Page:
Mursion is bringing to bear its technology competencies in adjacent sectors for its current and prospective healthcare business clients. “Our simulations are very easily recorded, where you get a split screen of the learner on one side, and the avatar on the other. The whole interaction can then be played back in snippets for debriefing,” Brown pointed out.

And while company also places an importance on the role of the live avatar to give immediate feedback, it also allows faculty, the hospital trainer or another individual the opportunity to record and conduct debriefing either on a one-on-one setting or a group setting with those who participated in the simulation.

According to Helen Woldeab, a marketing strategist at B-Line Medical, “Our customers’ requirements are disarmingly simple: They want to record simulations and clinical events seamlessly, with minimal workflow disruption and maximum impact. The recordings must be able to combine multiple camera angles, audio, patient simulators and / or medical device data with minimal lag, maximum quality and optimum security.”

Woldeab spoke from the experience of B-Line Medical’s accomplishments to design, develop and provide the SimCapture and LiveCapture Systems for debriefing for the education, simulation and clinical health care environments – with success. Installed in over 450 healthcare institutions in 25 countries, B-Line’s systems have been advancing simulation and healthcare education for over a decade. The Washington, DC-based community expert explained SimCapture and LiveCapture provide web-based video capture and debriefing capabilities and are the most flexible and intuitive platforms in the industry. “SimCapture enhances and automates simulations and OSCE [Objective Structured Clinical Examinations] management by seamlessly combining high quality video capture, simulator data integration, debriefing and assessment, center management and robust reporting,” she said and added, “LiveCapture is the ‘qualitative eye’ of a hospital quality improvement program and can be used to significantly reduce costly errors while simultaneously improving efficiencies and reimbursement rates. The LiveCapture platform records live clinical events and offers secure streaming, monitoring, debriefing and integrated checklists.”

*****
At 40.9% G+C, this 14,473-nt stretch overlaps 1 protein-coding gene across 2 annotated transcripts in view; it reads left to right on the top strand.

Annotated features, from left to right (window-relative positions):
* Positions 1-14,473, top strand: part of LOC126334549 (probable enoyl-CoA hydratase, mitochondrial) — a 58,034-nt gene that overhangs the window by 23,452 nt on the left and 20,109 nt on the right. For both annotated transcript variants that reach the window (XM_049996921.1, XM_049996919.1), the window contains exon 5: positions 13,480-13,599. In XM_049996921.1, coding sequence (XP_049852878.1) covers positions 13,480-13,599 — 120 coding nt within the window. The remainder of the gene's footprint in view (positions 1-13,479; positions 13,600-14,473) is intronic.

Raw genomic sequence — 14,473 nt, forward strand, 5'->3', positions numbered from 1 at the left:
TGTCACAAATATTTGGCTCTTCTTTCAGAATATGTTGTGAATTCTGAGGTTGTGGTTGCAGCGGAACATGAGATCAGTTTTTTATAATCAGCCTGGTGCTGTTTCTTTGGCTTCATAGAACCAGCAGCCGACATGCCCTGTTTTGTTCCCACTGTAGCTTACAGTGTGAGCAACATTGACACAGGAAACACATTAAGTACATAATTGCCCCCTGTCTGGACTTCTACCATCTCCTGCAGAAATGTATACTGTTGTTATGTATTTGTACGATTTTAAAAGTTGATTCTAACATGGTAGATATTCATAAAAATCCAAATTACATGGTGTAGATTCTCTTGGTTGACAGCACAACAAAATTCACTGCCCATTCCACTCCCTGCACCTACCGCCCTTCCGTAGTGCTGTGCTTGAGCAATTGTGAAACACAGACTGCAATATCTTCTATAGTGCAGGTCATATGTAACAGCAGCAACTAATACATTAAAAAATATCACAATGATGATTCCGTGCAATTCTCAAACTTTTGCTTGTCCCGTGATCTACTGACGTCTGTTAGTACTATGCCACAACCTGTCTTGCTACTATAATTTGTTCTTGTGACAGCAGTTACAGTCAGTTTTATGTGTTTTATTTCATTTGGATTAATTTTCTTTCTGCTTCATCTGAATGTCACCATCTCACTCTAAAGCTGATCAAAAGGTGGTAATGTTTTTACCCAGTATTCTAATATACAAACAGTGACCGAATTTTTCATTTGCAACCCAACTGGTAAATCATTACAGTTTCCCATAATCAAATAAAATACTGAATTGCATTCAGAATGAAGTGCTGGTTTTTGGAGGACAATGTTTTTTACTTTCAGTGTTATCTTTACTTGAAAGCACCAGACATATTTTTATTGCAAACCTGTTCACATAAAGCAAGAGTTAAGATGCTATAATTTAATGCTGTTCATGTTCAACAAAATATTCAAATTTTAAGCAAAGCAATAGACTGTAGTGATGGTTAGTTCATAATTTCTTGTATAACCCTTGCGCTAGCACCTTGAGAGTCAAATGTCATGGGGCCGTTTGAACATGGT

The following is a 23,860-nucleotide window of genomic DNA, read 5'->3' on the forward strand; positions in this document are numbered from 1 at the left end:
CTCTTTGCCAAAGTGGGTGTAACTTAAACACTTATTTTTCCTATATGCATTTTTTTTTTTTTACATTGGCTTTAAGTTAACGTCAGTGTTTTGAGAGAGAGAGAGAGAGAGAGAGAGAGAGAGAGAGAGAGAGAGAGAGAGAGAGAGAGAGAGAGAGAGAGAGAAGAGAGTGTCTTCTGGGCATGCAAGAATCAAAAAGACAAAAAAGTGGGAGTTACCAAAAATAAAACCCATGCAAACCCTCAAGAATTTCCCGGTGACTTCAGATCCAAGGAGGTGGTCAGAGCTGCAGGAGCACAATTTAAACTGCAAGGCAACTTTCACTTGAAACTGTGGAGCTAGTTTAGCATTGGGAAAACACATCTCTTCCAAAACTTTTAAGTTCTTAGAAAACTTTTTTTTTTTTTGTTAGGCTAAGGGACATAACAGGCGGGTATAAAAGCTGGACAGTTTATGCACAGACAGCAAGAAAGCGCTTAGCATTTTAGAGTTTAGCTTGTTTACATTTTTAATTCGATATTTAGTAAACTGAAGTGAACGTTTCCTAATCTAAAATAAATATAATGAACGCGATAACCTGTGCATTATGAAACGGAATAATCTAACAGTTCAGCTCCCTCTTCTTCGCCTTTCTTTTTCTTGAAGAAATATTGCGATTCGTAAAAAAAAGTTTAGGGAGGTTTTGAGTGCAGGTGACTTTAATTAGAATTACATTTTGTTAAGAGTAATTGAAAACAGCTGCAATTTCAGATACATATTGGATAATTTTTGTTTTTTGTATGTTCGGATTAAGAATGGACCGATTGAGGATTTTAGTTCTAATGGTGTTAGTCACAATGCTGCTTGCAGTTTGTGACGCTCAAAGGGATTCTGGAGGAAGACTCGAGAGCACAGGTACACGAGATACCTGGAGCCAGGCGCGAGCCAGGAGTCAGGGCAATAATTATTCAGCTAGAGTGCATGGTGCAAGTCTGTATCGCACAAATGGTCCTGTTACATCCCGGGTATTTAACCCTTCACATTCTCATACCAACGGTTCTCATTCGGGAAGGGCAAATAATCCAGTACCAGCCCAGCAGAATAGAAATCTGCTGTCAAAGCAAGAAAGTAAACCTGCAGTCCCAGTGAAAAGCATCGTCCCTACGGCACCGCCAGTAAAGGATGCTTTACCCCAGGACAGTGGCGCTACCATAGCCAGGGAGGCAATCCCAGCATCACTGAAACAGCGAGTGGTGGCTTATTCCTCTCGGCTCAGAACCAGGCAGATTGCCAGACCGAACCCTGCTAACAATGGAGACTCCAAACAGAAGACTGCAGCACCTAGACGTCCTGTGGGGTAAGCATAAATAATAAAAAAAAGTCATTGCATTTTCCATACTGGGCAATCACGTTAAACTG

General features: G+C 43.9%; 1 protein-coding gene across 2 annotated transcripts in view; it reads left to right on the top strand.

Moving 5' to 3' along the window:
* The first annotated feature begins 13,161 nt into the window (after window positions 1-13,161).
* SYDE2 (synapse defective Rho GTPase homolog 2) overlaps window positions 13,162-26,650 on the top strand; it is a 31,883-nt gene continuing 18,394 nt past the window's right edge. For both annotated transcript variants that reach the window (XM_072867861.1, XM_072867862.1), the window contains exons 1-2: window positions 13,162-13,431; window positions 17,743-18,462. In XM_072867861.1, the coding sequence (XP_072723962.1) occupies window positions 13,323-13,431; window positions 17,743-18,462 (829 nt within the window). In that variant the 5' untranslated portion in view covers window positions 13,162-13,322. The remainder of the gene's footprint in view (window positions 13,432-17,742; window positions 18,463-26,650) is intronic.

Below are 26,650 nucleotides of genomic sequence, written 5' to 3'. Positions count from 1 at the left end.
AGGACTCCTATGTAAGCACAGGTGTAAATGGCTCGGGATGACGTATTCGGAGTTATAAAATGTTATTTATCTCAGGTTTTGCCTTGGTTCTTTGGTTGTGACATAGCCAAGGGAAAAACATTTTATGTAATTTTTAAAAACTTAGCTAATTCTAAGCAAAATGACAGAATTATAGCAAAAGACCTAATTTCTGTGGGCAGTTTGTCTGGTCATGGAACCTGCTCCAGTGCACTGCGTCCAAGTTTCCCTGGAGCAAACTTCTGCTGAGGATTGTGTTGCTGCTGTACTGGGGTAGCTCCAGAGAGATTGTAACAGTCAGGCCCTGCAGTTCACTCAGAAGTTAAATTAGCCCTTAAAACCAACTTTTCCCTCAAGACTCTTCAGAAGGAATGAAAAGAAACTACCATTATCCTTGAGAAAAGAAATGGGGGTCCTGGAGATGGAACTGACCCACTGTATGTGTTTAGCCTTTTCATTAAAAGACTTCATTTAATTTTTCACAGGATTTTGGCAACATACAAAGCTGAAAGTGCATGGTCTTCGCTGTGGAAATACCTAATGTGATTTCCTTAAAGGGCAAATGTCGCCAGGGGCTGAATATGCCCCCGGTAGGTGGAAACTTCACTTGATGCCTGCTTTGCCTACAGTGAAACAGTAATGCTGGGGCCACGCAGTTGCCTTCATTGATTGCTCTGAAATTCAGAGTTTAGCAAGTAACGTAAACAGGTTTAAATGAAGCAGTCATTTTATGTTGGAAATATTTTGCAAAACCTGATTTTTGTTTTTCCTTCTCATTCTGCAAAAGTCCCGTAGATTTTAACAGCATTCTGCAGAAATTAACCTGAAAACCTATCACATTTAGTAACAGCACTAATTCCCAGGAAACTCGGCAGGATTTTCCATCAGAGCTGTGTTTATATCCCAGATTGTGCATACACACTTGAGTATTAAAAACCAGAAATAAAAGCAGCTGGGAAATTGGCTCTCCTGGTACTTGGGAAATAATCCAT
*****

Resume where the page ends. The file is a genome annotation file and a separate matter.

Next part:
B-Line reportedly provides its debriefing product customers with returns on investment beyond training. The SimCapture and LiveCapture Systems are used to enhance debriefing opportunities for individual and team performance during simulation-based education (both lab and in situ) and for Quality Improvement programs linked to patient safety, risk management and clinical research.